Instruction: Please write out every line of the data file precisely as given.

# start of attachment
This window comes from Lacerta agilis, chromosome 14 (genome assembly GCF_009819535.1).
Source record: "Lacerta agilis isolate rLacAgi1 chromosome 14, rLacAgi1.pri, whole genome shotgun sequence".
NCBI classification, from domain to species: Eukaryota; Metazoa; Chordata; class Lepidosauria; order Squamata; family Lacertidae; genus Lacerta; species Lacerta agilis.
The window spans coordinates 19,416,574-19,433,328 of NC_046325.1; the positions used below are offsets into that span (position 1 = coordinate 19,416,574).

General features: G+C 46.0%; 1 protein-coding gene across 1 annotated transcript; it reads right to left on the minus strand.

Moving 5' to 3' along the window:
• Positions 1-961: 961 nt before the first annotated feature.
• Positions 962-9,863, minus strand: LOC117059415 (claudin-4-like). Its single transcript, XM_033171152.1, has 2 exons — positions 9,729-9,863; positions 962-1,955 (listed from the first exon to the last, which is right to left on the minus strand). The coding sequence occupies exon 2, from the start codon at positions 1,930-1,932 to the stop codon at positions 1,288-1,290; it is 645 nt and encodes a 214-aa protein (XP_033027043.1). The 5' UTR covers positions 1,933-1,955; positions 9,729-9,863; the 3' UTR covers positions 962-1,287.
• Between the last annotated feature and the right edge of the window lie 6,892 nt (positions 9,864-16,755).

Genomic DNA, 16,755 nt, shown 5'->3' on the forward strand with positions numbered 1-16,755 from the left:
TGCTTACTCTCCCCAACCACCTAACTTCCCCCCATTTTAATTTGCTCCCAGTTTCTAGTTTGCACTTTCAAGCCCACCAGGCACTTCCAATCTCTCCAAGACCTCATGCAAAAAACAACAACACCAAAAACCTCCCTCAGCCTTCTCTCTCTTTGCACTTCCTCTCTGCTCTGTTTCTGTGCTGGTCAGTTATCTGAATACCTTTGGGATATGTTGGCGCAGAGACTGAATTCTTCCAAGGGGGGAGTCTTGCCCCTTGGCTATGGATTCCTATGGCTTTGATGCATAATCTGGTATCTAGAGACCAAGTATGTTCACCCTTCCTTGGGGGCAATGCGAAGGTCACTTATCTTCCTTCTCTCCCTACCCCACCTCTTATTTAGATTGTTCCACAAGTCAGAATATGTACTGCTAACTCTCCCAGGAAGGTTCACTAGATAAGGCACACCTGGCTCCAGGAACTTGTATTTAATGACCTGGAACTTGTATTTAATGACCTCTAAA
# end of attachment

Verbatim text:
This window comes from Lacerta agilis, chromosome 14 (genome assembly GCF_009819535.1).
Source record: "Lacerta agilis isolate rLacAgi1 chromosome 14, rLacAgi1.pri, whole genome shotgun sequence".
NCBI classification, from domain to species: Eukaryota; Metazoa; Chordata; class Lepidosauria; order Squamata; family Lacertidae; genus Lacerta; species Lacerta agilis.
The window spans coordinates 19,416,574-19,433,328 of NC_046325.1; the positions used below are offsets into that span (position 1 = coordinate 19,416,574).

General features: G+C 46.0%; 1 protein-coding gene across 1 annotated transcript; it reads right to left on the minus strand.

Moving 5' to 3' along the window:
• Positions 1-961: 961 nt before the first annotated feature.
• Positions 962-9,863, minus strand: LOC117059415 (claudin-4-like). Its single transcript, XM_033171152.1, has 2 exons — positions 9,729-9,863; positions 962-1,955 (listed from the first exon to the last, which is right to left on the minus strand). The coding sequence occupies exon 2, from the start codon at positions 1,930-1,932 to the stop codon at positions 1,288-1,290; it is 645 nt and encodes a 214-aa protein (XP_033027043.1). The 5' UTR covers positions 1,933-1,955; positions 9,729-9,863; the 3' UTR covers positions 962-1,287.
• Between the last annotated feature and the right edge of the window lie 6,892 nt (positions 9,864-16,755).

Genomic DNA, 16,755 nt, shown 5'->3' on the forward strand with positions numbered 1-16,755 from the left:
TGCTTACTCTCCCCAACCACCTAACTTCCCCCCATTTTAATTTGCTCCCAGTTTCTAGTTTGCACTTTCAAGCCCACCAGGCACTTCCAATCTCTCCAAGACCTCATGCAAAAAACAACAACACCAAAAACCTCCCTCAGCCTTCTCTCTCTTTGCACTTCCTCTCTGCTCTGTTTCTGTGCTGGTCAGTTATCTGAATACCTTTGGGATATGTTGGCGCAGAGACTGAATTCTTCCAAGGGGGGAGTCTTGCCCCTTGGCTATGGATTCCTATGGCTTTGATGCATAATCTGGTATCTAGAGACCAAGTATGTTCACCCTTCCTTGGGGGCAATGCGAAGGTCACTTATCTTCCTTCTCTCCCTACCCCACCTCTTATTTAGATTGTTCCACAAGTCAGAATATGTACTGCTAACTCTCCCAGGAAGGTTCACTAGATAAGGCACACCTGGCTCCAGGAACTTGTATTTAATGACCTGGAACTTGTATTTAATGACCTCTAAA